Fire department hires veteran dispatcher

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Joe Del Buono, retired deputy fire chief in Waterbury, dispatches at the Naugatuck Fire Department on Monday. Del Buono was recently hired as the new fire department dispatcher. –RA ARCHIVE
Joe Del Buono, retired deputy fire chief in Waterbury, dispatches at the Naugatuck Fire Department on Monday. Del Buono was recently hired as the new fire department dispatcher. –RA ARCHIVE

NAUGATUCK — Joseph Del Buono spent 25 years in the Waterbury Fire Department, retiring in 2001 as a deputy chief. He went on to become a dispatcher in Newtown, then executive director of Litchfield County Dispatch.

Yet on Monday, in his second hour as a dispatcher for the Naugatuck Fire Department, he found himself staring at three different phones, unsure what to do next.

“Just learning the phone system seems to be a challenge,” said Del Buono after a veteran dispatcher helped him page a firefighter. “It’ll become second nature sooner or later.”

The Fire Commission hired Del Buono earlier this month from a pool of 155 applicants, Fire Chief Ken Hanks said. Del Buono replaces Vidas Melninkaitis, a dispatcher who retired in July after 16 years with the fire department.

The commission interviewed about 10 finalists before choosing Del Buono, who is 59 and lives in Wolcott. Del Buono was offered the job in part based on his experience as both a police and fire dispatcher, at a time when borough police and fire officials are considering combined dispatch.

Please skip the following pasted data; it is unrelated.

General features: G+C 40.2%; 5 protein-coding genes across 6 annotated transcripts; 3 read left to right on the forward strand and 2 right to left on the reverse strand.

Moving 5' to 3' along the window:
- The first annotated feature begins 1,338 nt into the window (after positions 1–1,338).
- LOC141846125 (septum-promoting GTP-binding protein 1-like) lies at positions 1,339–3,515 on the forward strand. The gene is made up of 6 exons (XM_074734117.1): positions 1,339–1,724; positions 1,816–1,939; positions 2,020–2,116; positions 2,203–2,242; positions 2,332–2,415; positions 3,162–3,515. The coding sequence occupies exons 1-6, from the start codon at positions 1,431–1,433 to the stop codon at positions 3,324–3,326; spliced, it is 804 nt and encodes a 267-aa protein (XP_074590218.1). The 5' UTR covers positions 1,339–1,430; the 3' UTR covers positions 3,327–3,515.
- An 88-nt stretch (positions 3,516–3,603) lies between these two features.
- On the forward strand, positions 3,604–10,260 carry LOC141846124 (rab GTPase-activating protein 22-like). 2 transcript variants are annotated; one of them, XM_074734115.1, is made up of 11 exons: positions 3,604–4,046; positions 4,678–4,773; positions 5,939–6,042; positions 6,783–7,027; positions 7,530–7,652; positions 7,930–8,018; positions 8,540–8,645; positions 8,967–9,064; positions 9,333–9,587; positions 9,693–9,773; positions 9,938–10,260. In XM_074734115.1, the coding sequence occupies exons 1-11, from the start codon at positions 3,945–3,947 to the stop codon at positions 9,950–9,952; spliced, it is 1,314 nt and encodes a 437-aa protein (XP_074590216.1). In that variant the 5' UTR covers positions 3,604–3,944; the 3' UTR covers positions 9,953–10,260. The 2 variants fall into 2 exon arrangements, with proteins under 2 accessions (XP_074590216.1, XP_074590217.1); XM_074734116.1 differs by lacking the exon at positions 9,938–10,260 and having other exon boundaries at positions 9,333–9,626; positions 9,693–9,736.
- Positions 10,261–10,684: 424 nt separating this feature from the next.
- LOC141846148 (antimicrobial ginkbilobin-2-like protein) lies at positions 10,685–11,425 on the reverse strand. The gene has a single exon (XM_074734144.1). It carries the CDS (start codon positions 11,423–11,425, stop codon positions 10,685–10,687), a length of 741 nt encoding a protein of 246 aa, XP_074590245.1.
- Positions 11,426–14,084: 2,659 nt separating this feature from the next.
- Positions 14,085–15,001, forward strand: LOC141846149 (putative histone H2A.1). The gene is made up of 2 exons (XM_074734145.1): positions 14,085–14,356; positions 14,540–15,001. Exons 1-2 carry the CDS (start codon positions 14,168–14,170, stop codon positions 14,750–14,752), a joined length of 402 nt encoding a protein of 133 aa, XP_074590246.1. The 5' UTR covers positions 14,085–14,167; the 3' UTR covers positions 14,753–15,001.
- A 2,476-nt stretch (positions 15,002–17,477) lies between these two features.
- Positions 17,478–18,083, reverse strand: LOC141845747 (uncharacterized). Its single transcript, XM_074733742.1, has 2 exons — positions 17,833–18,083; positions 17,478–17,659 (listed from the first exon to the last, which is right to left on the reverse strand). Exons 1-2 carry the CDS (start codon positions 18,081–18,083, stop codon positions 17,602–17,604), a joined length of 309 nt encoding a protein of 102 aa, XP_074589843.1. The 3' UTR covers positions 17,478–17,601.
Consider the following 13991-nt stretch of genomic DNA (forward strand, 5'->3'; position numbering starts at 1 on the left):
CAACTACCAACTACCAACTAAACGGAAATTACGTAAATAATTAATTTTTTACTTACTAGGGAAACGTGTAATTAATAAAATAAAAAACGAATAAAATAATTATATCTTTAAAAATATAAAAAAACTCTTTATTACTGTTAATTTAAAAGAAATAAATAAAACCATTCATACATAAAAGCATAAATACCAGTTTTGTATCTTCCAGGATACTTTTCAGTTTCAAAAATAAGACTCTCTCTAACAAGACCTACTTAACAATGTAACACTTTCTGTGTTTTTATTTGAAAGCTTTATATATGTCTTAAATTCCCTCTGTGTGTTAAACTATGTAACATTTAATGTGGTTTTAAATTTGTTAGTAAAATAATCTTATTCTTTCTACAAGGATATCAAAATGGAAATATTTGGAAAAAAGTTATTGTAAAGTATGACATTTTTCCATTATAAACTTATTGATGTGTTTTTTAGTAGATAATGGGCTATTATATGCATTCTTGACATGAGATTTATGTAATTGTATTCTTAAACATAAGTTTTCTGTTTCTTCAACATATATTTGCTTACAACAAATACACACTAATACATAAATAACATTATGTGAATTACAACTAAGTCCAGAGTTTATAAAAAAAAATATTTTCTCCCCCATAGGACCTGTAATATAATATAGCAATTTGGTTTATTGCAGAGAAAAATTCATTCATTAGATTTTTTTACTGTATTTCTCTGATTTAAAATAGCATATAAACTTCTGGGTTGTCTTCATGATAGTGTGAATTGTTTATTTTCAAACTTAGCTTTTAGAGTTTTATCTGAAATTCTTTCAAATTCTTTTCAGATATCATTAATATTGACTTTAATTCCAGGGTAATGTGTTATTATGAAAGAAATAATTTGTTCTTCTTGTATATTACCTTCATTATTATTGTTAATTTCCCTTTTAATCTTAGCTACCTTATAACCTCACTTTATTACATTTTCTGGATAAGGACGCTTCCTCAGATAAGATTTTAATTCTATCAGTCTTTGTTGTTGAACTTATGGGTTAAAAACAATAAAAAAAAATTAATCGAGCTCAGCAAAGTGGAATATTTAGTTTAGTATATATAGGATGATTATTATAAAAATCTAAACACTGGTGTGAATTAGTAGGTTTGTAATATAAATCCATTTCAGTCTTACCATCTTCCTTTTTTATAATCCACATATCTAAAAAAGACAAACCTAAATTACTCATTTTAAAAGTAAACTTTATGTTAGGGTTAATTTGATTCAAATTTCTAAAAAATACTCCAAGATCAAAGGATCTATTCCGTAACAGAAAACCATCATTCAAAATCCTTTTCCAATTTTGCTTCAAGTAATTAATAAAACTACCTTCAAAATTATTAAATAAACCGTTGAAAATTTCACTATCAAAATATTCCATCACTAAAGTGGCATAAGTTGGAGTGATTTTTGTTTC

“He’s got a very strong technical background,” Hanks said. “He just presented himself as the most qualified candidate.”

Del Buono said he “tried retirement” for a year before he applied for the borough job.

“You’re retired, but everybody else has little jobs for you, so you end up running around for everybody else,” Del Buono said. “At least now I have some sort or normalcy and hours again.”

Del Buono has a bachelor’s degree in fire science and administration from Charter Oak State College. He said he learned how to work computer and radio systems during his years as a dispatcher. He also learned the importance of getting and giving out the right information during an emergency.

He will be training in the borough for two weeks, learning local protocols such as which units are sent to which calls.

“This allows you to still be part of the fire service,” he said.

A dispatcher’s starting salary, under the borough fire union’s contract, is about $18.23 per hour.